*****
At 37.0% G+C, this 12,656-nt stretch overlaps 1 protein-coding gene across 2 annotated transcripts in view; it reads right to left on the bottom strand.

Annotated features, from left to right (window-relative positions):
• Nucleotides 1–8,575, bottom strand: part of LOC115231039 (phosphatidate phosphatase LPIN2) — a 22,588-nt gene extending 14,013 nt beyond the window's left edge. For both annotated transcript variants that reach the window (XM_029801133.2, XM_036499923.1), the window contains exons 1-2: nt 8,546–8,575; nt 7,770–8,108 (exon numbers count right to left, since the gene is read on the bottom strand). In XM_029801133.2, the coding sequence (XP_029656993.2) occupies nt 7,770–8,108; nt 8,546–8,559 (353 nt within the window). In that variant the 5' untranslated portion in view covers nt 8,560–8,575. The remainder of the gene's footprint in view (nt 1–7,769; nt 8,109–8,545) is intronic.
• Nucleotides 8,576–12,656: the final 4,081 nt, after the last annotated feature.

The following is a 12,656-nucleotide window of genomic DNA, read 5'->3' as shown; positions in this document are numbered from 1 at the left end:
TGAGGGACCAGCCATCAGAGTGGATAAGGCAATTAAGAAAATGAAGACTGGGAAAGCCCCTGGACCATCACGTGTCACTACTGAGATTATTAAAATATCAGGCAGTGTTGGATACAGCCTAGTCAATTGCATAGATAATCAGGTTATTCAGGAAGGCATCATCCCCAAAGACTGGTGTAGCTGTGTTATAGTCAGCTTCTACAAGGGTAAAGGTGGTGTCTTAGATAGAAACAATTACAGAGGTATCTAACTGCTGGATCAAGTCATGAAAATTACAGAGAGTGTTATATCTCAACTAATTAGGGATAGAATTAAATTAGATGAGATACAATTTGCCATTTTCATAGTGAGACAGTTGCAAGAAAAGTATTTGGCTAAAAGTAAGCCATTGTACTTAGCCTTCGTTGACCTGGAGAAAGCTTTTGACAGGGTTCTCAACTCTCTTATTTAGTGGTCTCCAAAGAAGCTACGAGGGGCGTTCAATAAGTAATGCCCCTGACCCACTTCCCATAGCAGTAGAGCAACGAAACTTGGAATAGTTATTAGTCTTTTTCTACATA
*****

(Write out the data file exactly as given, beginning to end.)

At 37.0% G+C, this 12,656-nt stretch overlaps 1 protein-coding gene across 2 annotated transcripts in view; it reads right to left on the bottom strand.

Annotated features, from left to right (window-relative positions):
• Nucleotides 1–8,575, bottom strand: part of LOC115231039 (phosphatidate phosphatase LPIN2) — a 22,588-nt gene extending 14,013 nt beyond the window's left edge. For both annotated transcript variants that reach the window (XM_029801133.2, XM_036499923.1), the window contains exons 1-2: nt 8,546–8,575; nt 7,770–8,108 (exon numbers count right to left, since the gene is read on the bottom strand). In XM_029801133.2, the coding sequence (XP_029656993.2) occupies nt 7,770–8,108; nt 8,546–8,559 (353 nt within the window). In that variant the 5' untranslated portion in view covers nt 8,560–8,575. The remainder of the gene's footprint in view (nt 1–7,769; nt 8,109–8,545) is intronic.
• Nucleotides 8,576–12,656: the final 4,081 nt, after the last annotated feature.

The following is a 12,656-nucleotide window of genomic DNA, read 5'->3' as shown; positions in this document are numbered from 1 at the left end:
TGAGGGACCAGCCATCAGAGTGGATAAGGCAATTAAGAAAATGAAGACTGGGAAAGCCCCTGGACCATCACGTGTCACTACTGAGATTATTAAAATATCAGGCAGTGTTGGATACAGCCTAGTCAATTGCATAGATAATCAGGTTATTCAGGAAGGCATCATCCCCAAAGACTGGTGTAGCTGTGTTATAGTCAGCTTCTACAAGGGTAAAGGTGGTGTCTTAGATAGAAACAATTACAGAGGTATCTAACTGCTGGATCAAGTCATGAAAATTACAGAGAGTGTTATATCTCAACTAATTAGGGATAGAATTAAATTAGATGAGATACAATTTGCCATTTTCATAGTGAGACAGTTGCAAGAAAAGTATTTGGCTAAAAGTAAGCCATTGTACTTAGCCTTCGTTGACCTGGAGAAAGCTTTTGACAGGGTTCTCAACTCTCTTATTTAGTGGTCTCCAAAGAAGCTACGAGGGGCGTTCAATAAGTAATGCCCCTGACCCACTTCCCATAGCAGTAGAGCAACGAAACTTGGAATAGTTATTAGTCTTTTTCTACATA